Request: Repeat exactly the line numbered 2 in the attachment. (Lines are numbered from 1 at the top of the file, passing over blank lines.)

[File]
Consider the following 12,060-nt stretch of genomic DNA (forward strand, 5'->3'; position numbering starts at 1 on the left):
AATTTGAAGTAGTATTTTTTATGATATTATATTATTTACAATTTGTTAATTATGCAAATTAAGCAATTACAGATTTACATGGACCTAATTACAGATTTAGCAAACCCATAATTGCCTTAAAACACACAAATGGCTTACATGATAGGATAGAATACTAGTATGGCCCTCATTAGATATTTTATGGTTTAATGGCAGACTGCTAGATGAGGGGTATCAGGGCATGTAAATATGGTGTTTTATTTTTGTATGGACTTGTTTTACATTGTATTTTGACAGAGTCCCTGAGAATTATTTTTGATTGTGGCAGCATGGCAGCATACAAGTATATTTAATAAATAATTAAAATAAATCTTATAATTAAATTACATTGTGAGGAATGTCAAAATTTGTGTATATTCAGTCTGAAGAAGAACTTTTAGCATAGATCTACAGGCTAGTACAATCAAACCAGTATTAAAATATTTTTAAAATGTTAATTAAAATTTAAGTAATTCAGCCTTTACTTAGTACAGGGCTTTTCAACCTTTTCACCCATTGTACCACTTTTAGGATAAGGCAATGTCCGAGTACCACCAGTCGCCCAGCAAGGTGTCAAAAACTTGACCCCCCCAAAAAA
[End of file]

AATTTGAAGTAGTATTTTTTATGATATTATATTATTTACAATTTGTTAATTATGCAAATTAAGCAATTACAGATTTACATGGACCTAATTACAGATTTAGCAAACCCATAATTGCCTTAAAACACACAAATGGCTTACATGATAGGATAGAATACTAGTATGGCCCTCATTAGATATTTTATGGTTTAATGGCAGACTGCTAGATGAGGGGTATCAGGGCATGTAAATATGGTGTTTTATTTTTGTATGGACTTGTTTTACATTGTATTTTGACAGAGTCCCTGAGAATTATTTTTGATTGTGGCAGCATGGCAGCATACAAGTATATTTAATAAATAATTAAAATAAATCTTATAATTAAATTACATTGTGAGGAATGTCAAAATTTGTGTATATTCAGTCTGAAGAAGAACTTTTAGCATAGATCTACAGGCTAGTACAATCAAACCAGTATTAAAATATTTTTAAAATGTTAATTAAAATTTAAGTAATTCAGCCTTTACTTAGTACAGGGCTTTTCAACCTTTTCACCCATTGTACCACTTTTAGGATAAGGCAATGTCCGAGTACCACCAGTCGCCCAGCAAGGTGTCAAAAACTTGACCCCCCCAAAAAA